Find Career Information

Start researching occupations.
Using the occupations you listed in the Occupations that Match Your Assessments. you can go online and use the Occupational Search tool to find more information about each specific occupation.
For each occupation, pay attention to:

  • skills
  • education or training needed
  • the median or average pay, and
  • the demand for the occupation in your area

Where else can you find career information?

  • Find out about different jobs, companies, and people working for those companies at LinkedIn, or Glass Door.
  • Converse with people working in different fields to get inside information about a company and/or the industry.

Informational Interviewing
One of the best sources for gathering information about what's happening in an occupation or an industry is to talk to people working in the field. This process is called informational interviewing. An informational interview is an interview that you initiate - you ask the questions. The purpose is to obtain information, not to get a job.

Follow the steps listed below to conduct informational interviews:

  1. Prepare for the Interview
    Read all you can about the field prior to the interview. Decide what information you would like to obtain about the occupation/industry. Prepare a list of questions that you would like to have answered.
  2. Identify People to Interview
    Start with lists of people you already know - friends, relatives, fellow students, present or former co-workers, supervisors, neighbors, etc... Professional organizations, the yellow pages, organizational directories, and public speakers are also good resources. You may also call an organization and ask for the name of the person by job title.
  3. Arrange the Interview
    Contact the person to set up an interview:
    a. by telephone,
    b. by a letter followed by a telephone call, or
    c. by having someone who knows the person make the appointment for you.
  4. Conduct the Interview
  5. Dress appropriately, arrive on time, and be polite and professional.
    Refer to your list of prepared questions; stay on track, but allow for spontaneous discussion. Before leaving, ask your contact to suggest names of others who might be helpful to you and ask permission to use your contact's name when contacting these new contacts.
  6. Follow Up
  7. Immediately following the interview, record the information gathered.
    Be sure to send a thank-you note to your contact within one week of the interview.

NOTE: Always analyze the information you've gathered. Adjust your job search, résumé, and career objective if necessary.

QUESTIONS!
Prepare a list of your own questions for your informational interview. Following are some sample
questions:

  1. Tell me a little bit about yourself and what attracted you to this field/occupation? Describe a typical day and your daily tasks and responsibilities.
  2. What training or education is required for this type of work?
  3. What personal qualities or abilities are important to being successful in this job?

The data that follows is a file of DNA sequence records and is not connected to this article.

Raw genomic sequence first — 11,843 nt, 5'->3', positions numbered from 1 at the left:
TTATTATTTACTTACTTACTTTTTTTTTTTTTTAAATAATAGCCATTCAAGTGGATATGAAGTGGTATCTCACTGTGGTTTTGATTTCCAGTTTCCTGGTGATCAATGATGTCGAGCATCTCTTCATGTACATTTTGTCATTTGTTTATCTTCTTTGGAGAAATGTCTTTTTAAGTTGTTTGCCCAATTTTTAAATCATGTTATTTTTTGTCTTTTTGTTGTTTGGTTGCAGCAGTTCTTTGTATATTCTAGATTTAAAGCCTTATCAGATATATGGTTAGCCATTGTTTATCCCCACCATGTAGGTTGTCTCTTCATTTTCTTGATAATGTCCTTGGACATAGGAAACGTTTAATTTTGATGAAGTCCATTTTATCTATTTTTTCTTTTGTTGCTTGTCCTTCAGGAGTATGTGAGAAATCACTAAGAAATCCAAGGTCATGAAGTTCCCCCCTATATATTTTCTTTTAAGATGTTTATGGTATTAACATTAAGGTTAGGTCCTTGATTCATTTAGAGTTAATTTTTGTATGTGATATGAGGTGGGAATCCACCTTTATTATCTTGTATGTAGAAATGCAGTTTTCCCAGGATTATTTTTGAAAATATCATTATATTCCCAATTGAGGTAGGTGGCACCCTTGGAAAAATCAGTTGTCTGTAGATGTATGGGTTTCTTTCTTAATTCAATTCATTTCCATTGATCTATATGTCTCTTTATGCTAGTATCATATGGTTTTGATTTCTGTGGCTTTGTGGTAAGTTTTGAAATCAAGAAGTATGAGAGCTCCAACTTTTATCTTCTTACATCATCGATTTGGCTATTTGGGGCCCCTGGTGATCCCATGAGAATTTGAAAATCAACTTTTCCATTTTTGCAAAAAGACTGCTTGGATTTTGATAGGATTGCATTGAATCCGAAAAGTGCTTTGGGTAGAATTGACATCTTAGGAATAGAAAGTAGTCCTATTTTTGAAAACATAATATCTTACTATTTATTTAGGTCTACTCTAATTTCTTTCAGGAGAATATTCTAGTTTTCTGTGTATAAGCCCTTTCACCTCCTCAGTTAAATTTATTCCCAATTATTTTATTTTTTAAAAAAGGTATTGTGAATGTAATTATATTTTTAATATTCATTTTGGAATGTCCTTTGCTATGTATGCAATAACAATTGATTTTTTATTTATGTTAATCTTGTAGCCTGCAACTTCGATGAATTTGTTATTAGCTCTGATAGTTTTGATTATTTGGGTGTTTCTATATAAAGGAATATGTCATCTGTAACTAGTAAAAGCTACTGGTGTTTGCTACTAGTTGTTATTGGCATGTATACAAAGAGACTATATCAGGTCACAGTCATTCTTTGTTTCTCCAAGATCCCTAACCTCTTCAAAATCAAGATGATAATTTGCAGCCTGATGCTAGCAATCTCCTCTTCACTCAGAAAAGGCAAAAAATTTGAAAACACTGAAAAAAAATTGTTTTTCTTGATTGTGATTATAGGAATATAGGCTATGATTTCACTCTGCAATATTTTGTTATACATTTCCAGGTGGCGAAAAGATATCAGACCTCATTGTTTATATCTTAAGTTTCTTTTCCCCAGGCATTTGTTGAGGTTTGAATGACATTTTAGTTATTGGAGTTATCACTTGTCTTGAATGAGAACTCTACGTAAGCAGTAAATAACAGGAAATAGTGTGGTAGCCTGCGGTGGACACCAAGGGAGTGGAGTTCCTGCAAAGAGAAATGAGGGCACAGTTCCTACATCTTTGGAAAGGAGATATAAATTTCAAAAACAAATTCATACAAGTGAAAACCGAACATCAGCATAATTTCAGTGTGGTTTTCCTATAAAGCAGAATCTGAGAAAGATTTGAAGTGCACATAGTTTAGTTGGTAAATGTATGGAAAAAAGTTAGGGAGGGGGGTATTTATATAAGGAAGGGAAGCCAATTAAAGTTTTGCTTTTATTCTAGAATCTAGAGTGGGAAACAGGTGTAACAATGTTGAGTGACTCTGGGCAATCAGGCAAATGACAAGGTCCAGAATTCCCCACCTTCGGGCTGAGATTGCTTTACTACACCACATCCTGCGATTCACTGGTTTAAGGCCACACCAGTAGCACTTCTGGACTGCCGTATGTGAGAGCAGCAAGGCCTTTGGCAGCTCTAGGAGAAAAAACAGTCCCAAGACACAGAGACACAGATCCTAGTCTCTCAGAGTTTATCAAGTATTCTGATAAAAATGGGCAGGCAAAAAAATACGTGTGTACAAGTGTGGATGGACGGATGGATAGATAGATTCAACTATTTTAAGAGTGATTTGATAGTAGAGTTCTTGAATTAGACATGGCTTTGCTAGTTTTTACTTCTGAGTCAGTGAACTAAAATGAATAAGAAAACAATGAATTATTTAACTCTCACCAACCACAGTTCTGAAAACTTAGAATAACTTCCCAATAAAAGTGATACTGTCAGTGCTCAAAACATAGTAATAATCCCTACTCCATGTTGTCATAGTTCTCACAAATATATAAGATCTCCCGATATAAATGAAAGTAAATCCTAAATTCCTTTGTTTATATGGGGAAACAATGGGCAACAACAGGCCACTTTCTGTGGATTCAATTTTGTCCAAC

4. What part of this job do you find most satisfying? Most challenging?
  5. How do you see jobs in this field changing in the future?
  6. What special advice would you give a person entering this field?
  7. Which professional journals and organizations would help me learn more about this field?
  8. What do you think of the experience I've had so far in terms of entering this field? Do you feel that my experience is on track for this industry/position?
  9. If you could do things all over again, would you choose the same path for yourself? Why? What would you change?
  10. With the information you have about my education, skills, and experience, what other fields or jobs would you suggest I research further before I make a final decision?
  11. What do you think of my résumé? Do you see any problem areas? How would you suggest I change it?
  12. Can you recommend the next steps that I can take to support my career search and planning related to networking groups, developing new connections, possible volunteer opportunities and gaining relevant industry experience?

Making long-term goals or thinking about a future career change?
Thinking about starting or changing careers in a few years? Then look at the growth of occupations. Sometimes that is called long-term projections, or growth rate. "High-growth" occupations are also called "in-demand" or "bright outlook" careers. An occupation with high growth is likely to need many workers in the next few years.

Need to make a career change or find employment right now?
Job vacancy reports help you to know which industries need workers right now. Job vacancies show the occupations that employers were recently hiring. They also show the average pay, and the training employers required of those they hired. Reviewing this information will tell you what industry to look into if you need a job immediately.

Use the Occupational Research Summary (pdf) worksheet to keep track of your research.

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